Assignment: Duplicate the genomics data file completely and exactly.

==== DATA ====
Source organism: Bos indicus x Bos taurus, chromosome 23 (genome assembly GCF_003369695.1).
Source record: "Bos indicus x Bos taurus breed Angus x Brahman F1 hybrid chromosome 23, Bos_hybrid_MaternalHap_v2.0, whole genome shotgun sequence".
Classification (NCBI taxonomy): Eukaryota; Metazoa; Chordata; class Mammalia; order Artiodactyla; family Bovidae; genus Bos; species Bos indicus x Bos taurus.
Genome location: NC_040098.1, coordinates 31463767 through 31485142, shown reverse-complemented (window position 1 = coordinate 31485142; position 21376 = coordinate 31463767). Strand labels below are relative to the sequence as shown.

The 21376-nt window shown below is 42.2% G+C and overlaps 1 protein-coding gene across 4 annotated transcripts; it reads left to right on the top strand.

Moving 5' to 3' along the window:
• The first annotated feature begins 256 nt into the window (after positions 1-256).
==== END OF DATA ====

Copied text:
Source organism: Bos indicus x Bos taurus, chromosome 23 (genome assembly GCF_003369695.1).
Source record: "Bos indicus x Bos taurus breed Angus x Brahman F1 hybrid chromosome 23, Bos_hybrid_MaternalHap_v2.0, whole genome shotgun sequence".
Classification (NCBI taxonomy): Eukaryota; Metazoa; Chordata; class Mammalia; order Artiodactyla; family Bovidae; genus Bos; species Bos indicus x Bos taurus.
Genome location: NC_040098.1, coordinates 31463767 through 31485142, shown reverse-complemented (window position 1 = coordinate 31485142; position 21376 = coordinate 31463767). Strand labels below are relative to the sequence as shown.

The 21376-nt window shown below is 42.2% G+C and overlaps 1 protein-coding gene across 4 annotated transcripts; it reads left to right on the top strand.

Moving 5' to 3' along the window:
• The first annotated feature begins 256 nt into the window (after positions 1-256).